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McDonald P. Benjamin


Ring Leader

Country Manager, The World Bank


McDonald P. Benjamin currently serves as the Country Manager of the World Bank for the Dominican Republic. His experience with the World Bank covers the entire world, including Africa, Latin America, North Africa, East Asia, and South Asia. Before coming to the Dominican Republic, he served as Deputy Director for nine countries in Africa. From 2004-2008, he served as Sector Manager of the World Bank for social development in Latin America. Academically, Benjamin has an MA and PhD in Economics from Georgetown University, Washington DC, and a BA in Philosophy, Politics, and Economics (PPE) from Oxford University, UK.

"The Dominican Republic is one of the two economies that introduced the most reforms in the Caribbean region in recent years."

Even though the Dominican Republic is one of the fastest growing economies in its region, with average 5.7% GDP growth over the past two decades, poverty remains a core issue. What initiatives have to be taken to improve the conditions of those in greatest need?

If there is one message regarding the Dominican Republic, it is that it has truly been a high flyer and an achiever in terms of economic growth for the region. From 1991 to 2013, it has been growing at 5.7% per year. In 2011, GDP per capita was 50% above that of 2000 whereas in Latin America, on average, GDP per capita rose 26% over the same period. The Dominican Republic, along with Panama and Peru, has been among the most rapidly growing economies in the region in recent years. The difference between the region and here is that the Dominican Republic’s high growth rate has not led to the same level of poverty reduction. Whereas in Latin America more than 70 million people have been lifted out of poverty since 2003, here in the Dominican Republic we have a poverty rate today exceeding that of 2000. Four out of 10 Dominicans still live in poverty, and almost one in 10 live in extreme poverty. Therefore, there is still clearly much work to do in spite of the high growth rates to generate more and better jobs for faster poverty reduction.

What is the World Bank’s role in supporting development in the country?

We have many roles as the World Bank, the first being a trusted advisor and a provider of knowledge services, that the government can turn to and count on, bringing insights from experiences in other countries that the government can then use to determine the program it wants to put in place. The second role that we play concerns financing development projects with a focus on better services and opportunities for the poor. Third, we provide support in such areas as bringing together or convening different actors, both nationally and internationally, to exchange ideas. Development is about new ways of thinking and it is about change; hence we often focus on supporting governments in achieving reform and thinking through how to go about that. The Bank, therefore, aims to bring a blend of knowledge, financing, and convening services, as a trusted advisor and support to the government. The World Bank Group’s key mission is the elimination of extreme poverty by 2030 on a global level, meaning no more than 3% of people around the world living in extreme poverty by 2030. This is consistent with the government’s own vision of just 2% or less of the Dominican population living in extreme poverty by 2030. Our second objective as the World Bank Group is to support shared prosperity. It isn’t enough for us for average GDP to rise; it is important that the income of the poorest 40% in the economy rises too. All our work is aligned to achieving these two objectives.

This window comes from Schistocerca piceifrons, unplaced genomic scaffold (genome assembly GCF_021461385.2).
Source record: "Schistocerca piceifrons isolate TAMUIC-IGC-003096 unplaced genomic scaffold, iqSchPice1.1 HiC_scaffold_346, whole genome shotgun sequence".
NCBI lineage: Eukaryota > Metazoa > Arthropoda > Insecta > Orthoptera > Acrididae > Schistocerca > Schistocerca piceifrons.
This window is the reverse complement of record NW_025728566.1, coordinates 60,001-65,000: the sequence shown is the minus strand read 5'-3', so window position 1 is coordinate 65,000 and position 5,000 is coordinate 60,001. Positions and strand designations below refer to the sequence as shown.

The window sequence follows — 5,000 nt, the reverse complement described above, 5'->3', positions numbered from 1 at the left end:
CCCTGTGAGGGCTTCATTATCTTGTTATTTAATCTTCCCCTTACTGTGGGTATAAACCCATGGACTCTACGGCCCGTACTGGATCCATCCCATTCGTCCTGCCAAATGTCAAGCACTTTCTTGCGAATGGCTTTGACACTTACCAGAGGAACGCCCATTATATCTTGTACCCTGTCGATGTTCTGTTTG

“The Dominican Republic is one of the two economies that introduced the most reforms in the Caribbean region in recent years.”

What is your assessment of the achievements of the Dominican government in that regard?

The vision for 2030 is a state vision, a vision of the people, and a vision that has been developed in consultation with thousands of Dominicans. It is a vision that has been enacted into law and goes beyond any given government, and hopefully will guide all administrations between now and 2030. I think there are certain areas where clear progress is being made; one important area is social protection. If we go back to 2003-2004, there was no social safety net in place at the time of the severe banking and macroeconomic crisis. Inflation rose, real wages did not keep up, unemployment rose, poverty climbed from 32% to almost 50%, and there was no safety net to protect the poor. Yet, today there is a social safety net in place that reaches over 800,000 Dominican households, and at a reasonably low cost as a share of GDP. Moreover, an increasing share of this program is being carefully targeted, and more importantly being conditional on actions that increase the human capital of the poor and strengthen their health and the education of their children, so that it isn’t just a handout but rather an investment in human capital.